Coniston Brewery - Old Man Ale

Coniston Brewery - Old Man Ale

Beer Club featured in U.S. & International Variety Beer Club International Beer Club

Country:

England

Alcohol by Volume:

4.80%

Coniston Brewery - Old Man Ale

  • Alcohol by Volume: 4.80%
  • Bottle Size: No
  • Serving Temperature: 58° F
  • Suggested Glassware: Pint Glass
The Old Man of Coniston is a mountain in the English Lake District that can be seen from the Coniston Brewery at the Black Bull Inn. This softly-rounded landmark in England’s most picturesque region is the inspiration for Old Man Ale, Coniston Brewing Company’s rich and satisfying second brew. Do not swirl the bottle when pouring, leave the sediment behind (the yeast have already done their thing, thank them for it, and move on). This ensures a clear, amber beer with coppery highlights, capped by a prodigious, off-white colored head. On the nose, expect powdery talcum, over-ripened oranges, marmalade, some juicy fruits, and a snappy floral character. Look for hints of graham crackers as it warms, with a heavy mineralized edge. On the palate, the beer is extremely toasty, crackery, with fruity notes favoring orange tones, but grounded in a robust earthiness. Superbly balanced and just beautifully done. Pub ale at its finest. Finishes with a citrusy fade, only delicately bitter with lingering after-notes of toasted bread. Overall things wrap up on the dry side, leaving the palate clean, refreshed, and ready for another sip. This is a great example of a beer you can have over serious, extended conversation; a beer for friendly debates or hatching plots (take your pick). Be sure to drink this beer at the recommended temperature (58°F), as you will miss a lot of the nuance if you consume it too cold. Pair with a ploughman’s lunch featuring English cheddar or Stilton.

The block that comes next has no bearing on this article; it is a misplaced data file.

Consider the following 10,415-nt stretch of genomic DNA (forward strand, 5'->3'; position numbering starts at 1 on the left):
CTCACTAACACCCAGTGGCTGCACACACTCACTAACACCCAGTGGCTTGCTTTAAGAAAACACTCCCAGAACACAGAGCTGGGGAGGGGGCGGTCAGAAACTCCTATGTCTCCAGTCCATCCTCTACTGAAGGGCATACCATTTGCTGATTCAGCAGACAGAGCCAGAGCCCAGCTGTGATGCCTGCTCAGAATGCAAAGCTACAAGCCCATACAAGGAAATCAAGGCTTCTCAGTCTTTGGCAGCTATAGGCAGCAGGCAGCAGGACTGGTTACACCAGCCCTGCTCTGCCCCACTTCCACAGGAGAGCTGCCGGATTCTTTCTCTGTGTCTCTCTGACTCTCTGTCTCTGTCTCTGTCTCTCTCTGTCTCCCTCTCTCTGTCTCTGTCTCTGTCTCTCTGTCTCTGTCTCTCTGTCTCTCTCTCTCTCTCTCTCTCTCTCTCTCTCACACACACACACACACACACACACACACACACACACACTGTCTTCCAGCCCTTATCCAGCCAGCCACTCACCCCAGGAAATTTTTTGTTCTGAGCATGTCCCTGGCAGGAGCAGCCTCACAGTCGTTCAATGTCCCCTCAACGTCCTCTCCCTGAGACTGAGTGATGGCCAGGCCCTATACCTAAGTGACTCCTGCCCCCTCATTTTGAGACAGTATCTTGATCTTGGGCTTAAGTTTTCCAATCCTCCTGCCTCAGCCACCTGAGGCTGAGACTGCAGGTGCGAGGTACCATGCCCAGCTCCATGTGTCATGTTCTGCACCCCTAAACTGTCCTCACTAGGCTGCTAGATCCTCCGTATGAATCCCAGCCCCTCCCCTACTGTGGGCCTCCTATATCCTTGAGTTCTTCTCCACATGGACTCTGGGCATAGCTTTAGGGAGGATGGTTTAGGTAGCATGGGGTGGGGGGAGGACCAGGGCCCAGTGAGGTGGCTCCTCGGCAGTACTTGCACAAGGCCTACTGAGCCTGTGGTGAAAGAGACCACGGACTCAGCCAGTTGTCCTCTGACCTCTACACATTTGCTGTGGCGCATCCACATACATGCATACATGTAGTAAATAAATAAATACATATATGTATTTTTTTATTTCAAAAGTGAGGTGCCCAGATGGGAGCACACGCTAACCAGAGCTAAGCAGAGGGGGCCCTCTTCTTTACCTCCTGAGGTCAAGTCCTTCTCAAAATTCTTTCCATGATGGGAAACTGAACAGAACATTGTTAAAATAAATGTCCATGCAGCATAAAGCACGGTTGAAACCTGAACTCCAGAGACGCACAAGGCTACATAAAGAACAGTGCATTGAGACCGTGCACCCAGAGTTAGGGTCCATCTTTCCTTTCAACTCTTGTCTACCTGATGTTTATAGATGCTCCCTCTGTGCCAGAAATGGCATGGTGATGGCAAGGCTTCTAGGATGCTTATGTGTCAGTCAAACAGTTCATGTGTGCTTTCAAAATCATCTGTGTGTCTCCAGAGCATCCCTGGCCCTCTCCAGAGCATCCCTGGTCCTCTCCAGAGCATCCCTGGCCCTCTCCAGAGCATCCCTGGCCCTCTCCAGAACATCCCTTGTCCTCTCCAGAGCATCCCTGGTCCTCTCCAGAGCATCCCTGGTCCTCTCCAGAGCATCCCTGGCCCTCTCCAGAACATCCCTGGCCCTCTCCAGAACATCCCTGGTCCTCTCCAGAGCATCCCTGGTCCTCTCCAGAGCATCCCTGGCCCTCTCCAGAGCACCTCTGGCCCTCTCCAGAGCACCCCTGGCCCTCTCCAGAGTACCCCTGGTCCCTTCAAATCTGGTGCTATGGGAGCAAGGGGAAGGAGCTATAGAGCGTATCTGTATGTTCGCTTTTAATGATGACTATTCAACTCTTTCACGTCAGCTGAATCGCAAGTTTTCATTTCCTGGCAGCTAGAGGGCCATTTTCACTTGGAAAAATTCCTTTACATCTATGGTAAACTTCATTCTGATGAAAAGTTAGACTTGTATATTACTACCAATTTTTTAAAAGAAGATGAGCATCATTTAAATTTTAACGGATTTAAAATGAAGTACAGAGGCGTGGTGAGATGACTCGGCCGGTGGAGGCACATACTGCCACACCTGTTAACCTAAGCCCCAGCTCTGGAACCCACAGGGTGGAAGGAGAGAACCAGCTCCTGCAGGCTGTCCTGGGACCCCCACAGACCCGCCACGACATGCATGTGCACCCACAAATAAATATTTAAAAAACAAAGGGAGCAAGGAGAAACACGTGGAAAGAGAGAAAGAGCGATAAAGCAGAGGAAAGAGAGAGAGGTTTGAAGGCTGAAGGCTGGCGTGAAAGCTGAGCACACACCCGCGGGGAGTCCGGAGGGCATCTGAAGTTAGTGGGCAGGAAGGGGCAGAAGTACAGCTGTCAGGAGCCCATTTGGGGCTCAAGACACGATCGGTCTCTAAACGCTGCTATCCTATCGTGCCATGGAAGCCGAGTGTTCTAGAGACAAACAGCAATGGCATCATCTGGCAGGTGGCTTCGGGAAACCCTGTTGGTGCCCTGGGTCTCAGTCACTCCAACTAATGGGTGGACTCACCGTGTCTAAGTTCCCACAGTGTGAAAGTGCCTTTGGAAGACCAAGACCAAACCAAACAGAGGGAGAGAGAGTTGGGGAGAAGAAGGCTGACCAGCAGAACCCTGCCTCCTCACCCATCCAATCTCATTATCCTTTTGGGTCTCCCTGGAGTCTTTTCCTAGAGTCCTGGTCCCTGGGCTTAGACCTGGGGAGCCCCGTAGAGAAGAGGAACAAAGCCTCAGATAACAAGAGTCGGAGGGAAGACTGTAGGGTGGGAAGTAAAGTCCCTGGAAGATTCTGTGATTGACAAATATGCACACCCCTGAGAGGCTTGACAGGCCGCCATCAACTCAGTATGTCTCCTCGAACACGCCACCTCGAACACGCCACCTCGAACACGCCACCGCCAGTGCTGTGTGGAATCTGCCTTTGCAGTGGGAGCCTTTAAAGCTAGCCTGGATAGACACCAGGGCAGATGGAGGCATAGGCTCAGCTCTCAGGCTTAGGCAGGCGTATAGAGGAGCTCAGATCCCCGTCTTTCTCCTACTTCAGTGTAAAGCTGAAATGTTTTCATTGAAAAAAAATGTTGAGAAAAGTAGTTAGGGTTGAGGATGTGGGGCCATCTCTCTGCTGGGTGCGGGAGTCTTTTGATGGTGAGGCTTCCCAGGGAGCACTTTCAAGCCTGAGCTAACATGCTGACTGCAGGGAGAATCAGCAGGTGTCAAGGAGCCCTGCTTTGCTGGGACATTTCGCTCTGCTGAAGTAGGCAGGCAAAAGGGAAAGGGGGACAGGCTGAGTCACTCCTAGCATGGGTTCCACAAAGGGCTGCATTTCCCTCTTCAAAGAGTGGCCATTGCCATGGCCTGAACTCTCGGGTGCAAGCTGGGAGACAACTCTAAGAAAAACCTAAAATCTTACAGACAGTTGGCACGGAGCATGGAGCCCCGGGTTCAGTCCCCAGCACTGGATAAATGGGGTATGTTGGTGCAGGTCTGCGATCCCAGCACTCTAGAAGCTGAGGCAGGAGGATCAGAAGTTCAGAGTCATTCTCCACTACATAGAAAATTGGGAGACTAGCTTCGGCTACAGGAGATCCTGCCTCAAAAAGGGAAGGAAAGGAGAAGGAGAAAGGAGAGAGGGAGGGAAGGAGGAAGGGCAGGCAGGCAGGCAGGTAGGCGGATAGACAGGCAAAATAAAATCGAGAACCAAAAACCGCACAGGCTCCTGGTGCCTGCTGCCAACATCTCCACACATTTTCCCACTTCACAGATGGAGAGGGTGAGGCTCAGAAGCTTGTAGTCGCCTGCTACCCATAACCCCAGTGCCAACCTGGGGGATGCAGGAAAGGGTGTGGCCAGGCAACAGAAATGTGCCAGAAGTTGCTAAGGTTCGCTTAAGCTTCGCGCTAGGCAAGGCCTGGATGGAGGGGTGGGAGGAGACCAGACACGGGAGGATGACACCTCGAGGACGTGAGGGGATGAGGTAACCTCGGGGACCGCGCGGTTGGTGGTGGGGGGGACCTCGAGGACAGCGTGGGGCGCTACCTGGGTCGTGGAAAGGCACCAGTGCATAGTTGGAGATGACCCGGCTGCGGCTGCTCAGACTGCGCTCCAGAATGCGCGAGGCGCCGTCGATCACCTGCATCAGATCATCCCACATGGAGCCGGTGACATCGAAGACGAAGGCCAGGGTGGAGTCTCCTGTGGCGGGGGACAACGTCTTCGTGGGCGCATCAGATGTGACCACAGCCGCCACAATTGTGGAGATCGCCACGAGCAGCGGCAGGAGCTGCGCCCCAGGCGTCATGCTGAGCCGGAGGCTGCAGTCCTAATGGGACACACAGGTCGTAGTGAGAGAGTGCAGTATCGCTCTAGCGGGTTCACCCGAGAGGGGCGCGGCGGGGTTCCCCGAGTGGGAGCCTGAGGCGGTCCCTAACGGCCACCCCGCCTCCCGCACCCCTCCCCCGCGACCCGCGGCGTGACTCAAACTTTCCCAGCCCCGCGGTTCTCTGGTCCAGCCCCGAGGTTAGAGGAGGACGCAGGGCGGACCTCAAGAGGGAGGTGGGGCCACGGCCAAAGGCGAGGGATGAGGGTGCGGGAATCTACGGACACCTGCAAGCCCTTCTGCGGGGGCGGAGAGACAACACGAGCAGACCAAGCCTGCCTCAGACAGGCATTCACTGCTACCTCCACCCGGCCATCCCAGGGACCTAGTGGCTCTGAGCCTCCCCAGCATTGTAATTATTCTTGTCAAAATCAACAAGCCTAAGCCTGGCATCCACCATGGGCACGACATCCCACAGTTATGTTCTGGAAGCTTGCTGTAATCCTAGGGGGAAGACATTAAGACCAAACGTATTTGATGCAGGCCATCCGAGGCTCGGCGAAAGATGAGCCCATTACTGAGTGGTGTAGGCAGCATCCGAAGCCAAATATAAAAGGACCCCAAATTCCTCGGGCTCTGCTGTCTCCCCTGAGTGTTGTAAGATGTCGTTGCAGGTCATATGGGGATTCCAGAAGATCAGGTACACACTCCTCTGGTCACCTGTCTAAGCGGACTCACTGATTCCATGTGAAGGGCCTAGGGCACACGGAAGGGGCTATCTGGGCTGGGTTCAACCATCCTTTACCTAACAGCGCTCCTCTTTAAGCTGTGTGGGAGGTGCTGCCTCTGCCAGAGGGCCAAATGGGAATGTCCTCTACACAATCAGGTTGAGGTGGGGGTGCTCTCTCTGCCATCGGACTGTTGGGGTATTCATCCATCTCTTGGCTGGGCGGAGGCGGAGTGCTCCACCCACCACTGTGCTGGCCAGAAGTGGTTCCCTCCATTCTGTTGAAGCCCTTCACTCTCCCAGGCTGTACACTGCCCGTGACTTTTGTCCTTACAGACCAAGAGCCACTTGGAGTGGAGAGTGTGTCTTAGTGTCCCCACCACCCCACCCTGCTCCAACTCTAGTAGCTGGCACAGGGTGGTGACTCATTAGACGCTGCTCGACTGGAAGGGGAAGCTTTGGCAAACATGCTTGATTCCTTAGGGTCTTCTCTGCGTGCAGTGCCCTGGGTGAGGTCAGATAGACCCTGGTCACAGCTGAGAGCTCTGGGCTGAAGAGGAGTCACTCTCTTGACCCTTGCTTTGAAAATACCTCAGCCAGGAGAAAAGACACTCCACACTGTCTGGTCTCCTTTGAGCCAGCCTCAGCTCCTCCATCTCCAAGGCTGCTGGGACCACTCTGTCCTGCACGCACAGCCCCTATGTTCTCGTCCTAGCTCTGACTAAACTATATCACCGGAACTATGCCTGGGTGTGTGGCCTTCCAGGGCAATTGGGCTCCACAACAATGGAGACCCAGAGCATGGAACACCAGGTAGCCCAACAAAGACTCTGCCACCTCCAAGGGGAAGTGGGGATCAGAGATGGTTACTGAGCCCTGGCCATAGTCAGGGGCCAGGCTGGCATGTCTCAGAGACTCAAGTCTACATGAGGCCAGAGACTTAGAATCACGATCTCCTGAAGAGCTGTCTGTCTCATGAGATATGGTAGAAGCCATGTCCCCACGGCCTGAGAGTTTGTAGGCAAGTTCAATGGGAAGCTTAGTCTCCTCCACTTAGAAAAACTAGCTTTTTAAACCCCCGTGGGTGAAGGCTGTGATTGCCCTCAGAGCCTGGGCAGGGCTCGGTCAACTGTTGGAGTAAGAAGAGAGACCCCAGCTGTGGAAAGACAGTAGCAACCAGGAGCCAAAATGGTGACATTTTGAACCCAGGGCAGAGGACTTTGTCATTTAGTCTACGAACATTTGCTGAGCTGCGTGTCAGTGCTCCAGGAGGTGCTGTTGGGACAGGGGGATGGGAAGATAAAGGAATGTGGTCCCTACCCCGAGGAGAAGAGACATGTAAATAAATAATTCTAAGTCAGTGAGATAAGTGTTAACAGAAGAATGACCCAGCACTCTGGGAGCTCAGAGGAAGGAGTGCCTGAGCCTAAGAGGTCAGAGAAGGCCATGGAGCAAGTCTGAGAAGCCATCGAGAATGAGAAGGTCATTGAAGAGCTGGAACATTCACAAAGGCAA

The Coniston Brewing Company, with its roots in the hotel and licensed trade, knows a thing or two about giving their discerning customers quality and service. The Black Bull Inn and Hotel was built about 400 years ago, around the time of the Spanish armada, as a coaching inn, providing accommodation for both travelers, coachmen and horses. The Inn is situated in the picturesque village of Coniston, stream-side and in the shadow of the local, picturesque ‘Old Man’ mountain. The Big Toe of the Old Man pierces the Inn itself as a large piece of stone set in the wall of the Black Bull residents lounge. Ian Bradley, son of the owners of the famed Black Bull, having studied and graduated in the art of brewing, took the reigns of the Coniston Brewing Company when built in 1995. In 1998, Coniston's first beer, Bluebird Bitter, won the U.K.'s most prestigious beer award, claiming the title of “Supreme Champion Beer” at the Great British Beer Festival. Make no mistake, the British know their beer, particularly pub ales and “real ale,” also known as live or living beer. These beers are brewed with living yeast left in the storage vessel (be it keg, cask, or bottle), thus conditioning the beer as it sits—keeping it fresh, lively and full of flavor. Bluebird Bitter set the bar high, and their subsequent beers have managed to follow suit in terms of character and appeal. Being a true British Publican is an art. These days, few people still participate in the process of blending beer to create unique new beers, but it was once a job requirement—the predecessor to the Porter style, for example, was made by blending different barrels, or threads of beer, locally at the pub. It’s an art that just barely survives today. But like their beers, this art is alive and well at the Coniston brewery, where they blend their Old Man Ale (featured this month) and Bluebird Bitter to make a third beer called Opium that many swear is the best of the lot. And while the U.S. government would never allow a beer by this name to be imported, the great Mahar’s Public Bar in Albany, New York, makes their own Opium by blending Old Man and Bluebird straight from their respective casks. So, you have a stateside opportunity to try this yourselves—and we recommend that you do. Better still, visit The Black Bull yourself. In 400 years of history, many famous people have passed through the hallowed portals of the Black Bull and enjoyed it's hospitality, including Turner, the artist, Coleridge, the poet, De Quincy, author and intellectual, on his way to meet William Wordsworth (though the Opium he may have had was not the same as that described above), and more recently Donald Campbell, when attempting his water speed records in his famed “Bluebird” jet-powered water craft. The film “Across the Lake” staring Anthony Hopkins, depicting the last 60 days of Campbell's life, used the Black Bull as a venue.* All have lodged at this historic Inn and why not—the hotel provides a cozy, warm and inviting base for walking, climbing, sailing and many other activities in the English Lake District, or simply as a great place to relax and unwind. With 15 comfortable bedrooms and a world class pub serving true British ales, we can see why the Old Man decided to settle here himself. For more information, visit their website at www.conistonbrewery.com
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